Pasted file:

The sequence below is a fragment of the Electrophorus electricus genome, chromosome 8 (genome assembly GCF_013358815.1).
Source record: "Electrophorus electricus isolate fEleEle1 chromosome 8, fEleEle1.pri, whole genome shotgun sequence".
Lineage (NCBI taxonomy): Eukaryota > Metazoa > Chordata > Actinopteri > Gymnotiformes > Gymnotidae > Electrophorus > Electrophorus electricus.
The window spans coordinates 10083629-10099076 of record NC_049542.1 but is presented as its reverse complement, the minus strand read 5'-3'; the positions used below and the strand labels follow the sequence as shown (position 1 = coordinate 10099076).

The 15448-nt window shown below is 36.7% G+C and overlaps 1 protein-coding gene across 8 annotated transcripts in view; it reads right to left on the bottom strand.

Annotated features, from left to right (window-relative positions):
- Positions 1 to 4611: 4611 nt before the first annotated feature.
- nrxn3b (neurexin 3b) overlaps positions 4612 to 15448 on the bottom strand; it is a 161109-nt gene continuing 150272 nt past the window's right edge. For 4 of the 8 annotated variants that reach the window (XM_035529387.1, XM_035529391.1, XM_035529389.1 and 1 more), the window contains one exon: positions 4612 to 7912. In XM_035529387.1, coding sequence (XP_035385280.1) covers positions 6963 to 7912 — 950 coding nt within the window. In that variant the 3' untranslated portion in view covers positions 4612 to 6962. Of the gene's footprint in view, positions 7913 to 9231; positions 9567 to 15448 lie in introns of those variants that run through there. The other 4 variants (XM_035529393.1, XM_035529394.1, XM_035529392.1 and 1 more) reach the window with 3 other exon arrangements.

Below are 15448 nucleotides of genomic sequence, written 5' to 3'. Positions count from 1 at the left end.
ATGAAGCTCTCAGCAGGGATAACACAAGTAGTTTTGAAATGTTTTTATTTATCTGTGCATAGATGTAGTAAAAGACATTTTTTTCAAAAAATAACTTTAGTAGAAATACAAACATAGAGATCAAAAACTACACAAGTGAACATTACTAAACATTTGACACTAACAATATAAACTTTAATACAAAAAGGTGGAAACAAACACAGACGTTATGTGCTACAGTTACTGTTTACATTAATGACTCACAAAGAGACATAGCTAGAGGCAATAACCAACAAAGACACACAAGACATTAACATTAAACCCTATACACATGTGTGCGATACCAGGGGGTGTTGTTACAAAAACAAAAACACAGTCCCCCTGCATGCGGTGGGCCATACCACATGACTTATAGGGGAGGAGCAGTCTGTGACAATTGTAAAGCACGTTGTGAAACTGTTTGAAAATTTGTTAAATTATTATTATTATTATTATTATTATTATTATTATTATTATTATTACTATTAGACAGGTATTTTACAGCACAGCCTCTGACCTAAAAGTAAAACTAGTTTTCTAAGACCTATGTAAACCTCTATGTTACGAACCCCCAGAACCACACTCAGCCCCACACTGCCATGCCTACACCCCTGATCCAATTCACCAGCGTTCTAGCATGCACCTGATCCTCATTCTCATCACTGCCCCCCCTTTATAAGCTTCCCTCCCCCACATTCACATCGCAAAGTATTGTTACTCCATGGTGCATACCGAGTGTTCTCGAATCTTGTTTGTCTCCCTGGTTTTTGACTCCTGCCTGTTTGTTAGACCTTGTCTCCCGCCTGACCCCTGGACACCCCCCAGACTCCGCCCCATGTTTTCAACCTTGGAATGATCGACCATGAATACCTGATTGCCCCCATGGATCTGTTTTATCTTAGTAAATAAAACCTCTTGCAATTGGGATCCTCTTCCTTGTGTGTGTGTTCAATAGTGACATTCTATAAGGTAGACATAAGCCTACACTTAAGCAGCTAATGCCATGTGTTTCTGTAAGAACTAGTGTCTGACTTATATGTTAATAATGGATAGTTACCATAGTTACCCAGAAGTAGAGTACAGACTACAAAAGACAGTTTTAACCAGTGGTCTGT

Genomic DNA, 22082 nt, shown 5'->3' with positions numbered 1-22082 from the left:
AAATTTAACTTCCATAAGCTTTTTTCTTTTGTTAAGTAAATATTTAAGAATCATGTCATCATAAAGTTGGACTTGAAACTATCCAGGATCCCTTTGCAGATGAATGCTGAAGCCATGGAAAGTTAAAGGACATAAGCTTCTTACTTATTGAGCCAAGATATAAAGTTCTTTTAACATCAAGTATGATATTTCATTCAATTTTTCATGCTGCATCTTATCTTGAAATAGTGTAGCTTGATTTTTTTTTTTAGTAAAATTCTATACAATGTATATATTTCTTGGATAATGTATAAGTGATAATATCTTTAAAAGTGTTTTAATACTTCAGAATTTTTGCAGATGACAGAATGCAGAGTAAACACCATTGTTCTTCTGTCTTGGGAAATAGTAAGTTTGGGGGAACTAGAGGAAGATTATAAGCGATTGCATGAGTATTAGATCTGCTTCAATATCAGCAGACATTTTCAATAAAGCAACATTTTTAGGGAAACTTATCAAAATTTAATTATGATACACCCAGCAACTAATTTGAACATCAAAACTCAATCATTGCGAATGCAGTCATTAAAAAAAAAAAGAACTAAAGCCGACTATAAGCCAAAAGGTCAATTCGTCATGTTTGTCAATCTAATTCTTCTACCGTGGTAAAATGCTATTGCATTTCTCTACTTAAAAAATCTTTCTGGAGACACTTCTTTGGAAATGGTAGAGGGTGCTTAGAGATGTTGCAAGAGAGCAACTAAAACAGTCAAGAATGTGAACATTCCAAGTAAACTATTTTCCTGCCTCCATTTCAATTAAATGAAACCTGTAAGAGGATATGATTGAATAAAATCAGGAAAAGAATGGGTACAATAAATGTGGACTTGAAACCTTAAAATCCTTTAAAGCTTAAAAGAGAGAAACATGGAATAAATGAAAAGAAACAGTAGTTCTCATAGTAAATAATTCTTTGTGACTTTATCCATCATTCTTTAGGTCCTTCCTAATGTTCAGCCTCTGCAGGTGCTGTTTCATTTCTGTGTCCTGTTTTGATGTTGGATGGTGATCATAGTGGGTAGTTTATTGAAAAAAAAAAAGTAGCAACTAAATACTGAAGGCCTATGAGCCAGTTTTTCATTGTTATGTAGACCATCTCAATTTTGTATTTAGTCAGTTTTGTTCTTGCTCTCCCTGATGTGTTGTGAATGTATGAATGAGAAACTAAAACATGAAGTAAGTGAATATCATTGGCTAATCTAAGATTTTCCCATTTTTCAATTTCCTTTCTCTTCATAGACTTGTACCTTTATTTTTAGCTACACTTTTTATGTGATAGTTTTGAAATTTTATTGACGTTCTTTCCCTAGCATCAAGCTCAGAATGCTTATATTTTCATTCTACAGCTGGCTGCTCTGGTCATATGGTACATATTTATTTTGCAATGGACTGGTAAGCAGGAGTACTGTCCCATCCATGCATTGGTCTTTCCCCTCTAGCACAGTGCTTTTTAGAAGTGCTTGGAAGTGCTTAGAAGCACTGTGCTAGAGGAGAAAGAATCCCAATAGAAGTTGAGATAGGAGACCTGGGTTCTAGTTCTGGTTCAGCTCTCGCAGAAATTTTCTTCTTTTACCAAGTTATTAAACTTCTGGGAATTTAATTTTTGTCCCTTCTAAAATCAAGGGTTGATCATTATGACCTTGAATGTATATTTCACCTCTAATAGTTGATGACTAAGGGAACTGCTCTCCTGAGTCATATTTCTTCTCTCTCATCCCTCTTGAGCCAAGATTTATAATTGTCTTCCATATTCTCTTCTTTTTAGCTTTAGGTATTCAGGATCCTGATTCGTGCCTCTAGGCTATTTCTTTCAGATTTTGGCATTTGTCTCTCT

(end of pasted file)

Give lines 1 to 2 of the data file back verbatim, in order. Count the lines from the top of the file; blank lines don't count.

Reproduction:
The sequence below is a fragment of the Electrophorus electricus genome, chromosome 8 (genome assembly GCF_013358815.1).
Source record: "Electrophorus electricus isolate fEleEle1 chromosome 8, fEleEle1.pri, whole genome shotgun sequence".